Trigonometry is the study of relationships that deal with angles, lengths and heights of triangles and relations between different parts of circles and other geometrical figures. Applications of trigonometry are also found in engineering, astronomy, Physics and architectural design.
Trigonometric identities are very useful and learning the below formulae help in solving the problems better. There is an enormous number of fields where these identities of trigonometry and formula of trigonometry are used.
Now to get started let us start with noting the difference between Trigonometric identities and Trigonometric Ratios.
- Trigonometric Identities are some formulas that involve the trigonometric functions. These trigonometry identities are true for all values of the variables.
- Trigonometric Ratio is known for the relationship between the measurement of the angles and the length of the side of the right triangle.
Learn more about Trigonometric Ratios here in detail.
Now let us start with the basic formulas of trigonometry and see the basic relationships on which the whole concept is based on.
In a right-angled triangle, we have Hypotenuse, Base and Perpendicular. The longest side is known as the hypotenuse, the other side which is opposite to the angle is Perpendicular and the third side is Base. The six trigonometric functions are sine, cosine, secant, cosecant, tangent and cotangent. So now all the trigonometric ratios are based on the lengths of these lengths of the side of the triangle and the angle of the triangle.
The Trigonometric properties are given below:
The reciprocal relationships between different ratios can be listed as:
The basic trigonometric identities based on the Pythagoras Theorem are listed here. You can use the basic definition and Pythagoras theorem to prove these.
Trigonometric ratios for negative angles can be derived using the circular concept of negative angles and can be derived using cartesian notation and conventions.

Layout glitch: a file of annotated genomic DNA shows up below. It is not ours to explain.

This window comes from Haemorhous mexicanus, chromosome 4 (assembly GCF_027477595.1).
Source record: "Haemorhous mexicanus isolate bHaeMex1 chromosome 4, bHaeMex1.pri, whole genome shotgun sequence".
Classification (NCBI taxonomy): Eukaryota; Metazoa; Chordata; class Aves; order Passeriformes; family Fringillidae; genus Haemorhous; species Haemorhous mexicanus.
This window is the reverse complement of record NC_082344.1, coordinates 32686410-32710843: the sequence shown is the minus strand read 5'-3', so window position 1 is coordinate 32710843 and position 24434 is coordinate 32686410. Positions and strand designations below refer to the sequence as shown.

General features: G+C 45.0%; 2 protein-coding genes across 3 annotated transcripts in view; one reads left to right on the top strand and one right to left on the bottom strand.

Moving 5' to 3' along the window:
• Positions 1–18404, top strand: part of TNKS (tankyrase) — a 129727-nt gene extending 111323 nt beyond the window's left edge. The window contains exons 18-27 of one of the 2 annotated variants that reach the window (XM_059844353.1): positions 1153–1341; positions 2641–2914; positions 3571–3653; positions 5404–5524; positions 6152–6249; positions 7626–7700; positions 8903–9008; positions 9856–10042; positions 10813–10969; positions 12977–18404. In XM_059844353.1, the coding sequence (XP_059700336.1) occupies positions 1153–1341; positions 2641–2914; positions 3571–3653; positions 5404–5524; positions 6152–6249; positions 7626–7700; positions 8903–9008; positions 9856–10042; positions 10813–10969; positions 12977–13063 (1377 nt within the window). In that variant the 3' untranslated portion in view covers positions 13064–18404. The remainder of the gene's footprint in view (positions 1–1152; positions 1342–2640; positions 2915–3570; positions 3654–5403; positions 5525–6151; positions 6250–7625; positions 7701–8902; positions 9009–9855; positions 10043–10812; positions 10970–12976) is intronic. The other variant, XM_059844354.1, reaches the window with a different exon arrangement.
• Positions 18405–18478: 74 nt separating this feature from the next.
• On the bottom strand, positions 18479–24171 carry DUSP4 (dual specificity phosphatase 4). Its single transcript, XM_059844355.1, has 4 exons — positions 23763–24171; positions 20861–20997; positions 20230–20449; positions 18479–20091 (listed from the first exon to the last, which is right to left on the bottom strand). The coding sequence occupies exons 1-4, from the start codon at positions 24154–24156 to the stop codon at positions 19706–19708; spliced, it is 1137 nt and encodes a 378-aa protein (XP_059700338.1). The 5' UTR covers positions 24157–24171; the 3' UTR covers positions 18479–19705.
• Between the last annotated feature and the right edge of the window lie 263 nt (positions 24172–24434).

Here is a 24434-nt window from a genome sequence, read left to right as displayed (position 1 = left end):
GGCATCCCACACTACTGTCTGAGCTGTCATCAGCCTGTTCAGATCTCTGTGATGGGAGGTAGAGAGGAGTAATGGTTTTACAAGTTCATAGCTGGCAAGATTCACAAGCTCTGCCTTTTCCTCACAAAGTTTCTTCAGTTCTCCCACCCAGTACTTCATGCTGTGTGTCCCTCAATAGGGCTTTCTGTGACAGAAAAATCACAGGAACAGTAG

Periodicity and Periodic Identities
The basic concept of trigonometry is based on the repetition of the values of sine, cos and tan after 360⁰ due to their periodic nature.
If n is an integer and in radians (if in degrees the replace with 360)
If the angles are given in any of the four quadrants then the angle can be reduced to the equivalent first quadrant by changing signs and trigonometric ratios:
Sum to product rules
Some identities related to sum and difference of two angles can be listed as follows:
Product to sum rules
And from the above identities we can derive the multiplication rules and the summation rules of two trigonometric ratios:
Double angle identities
We can get the double angle identities if we put y = x in the above equations and can get the following identities:
Half angle identities
Now using the above equations, we can get the half angle relations by putting x = x/2 and using all the identities we can derive the following:
The trigonometric equations can also be related to complex numbers and through the following relations:
Inverse trigonometric functions
Now let us talk about inverse trigonometric relations. They are sometimes denoted with a -1 in the superscript of the trigonometric ratios and sometimes also denoted using arc as a prefix, for example, sin-1, cos-1, arctan etc.
They have their own properties and though they are periodic like sine, cos, tan they have a convention while solving problems:
And they have relations with trigonometric functions as listed below:
Their other properties include: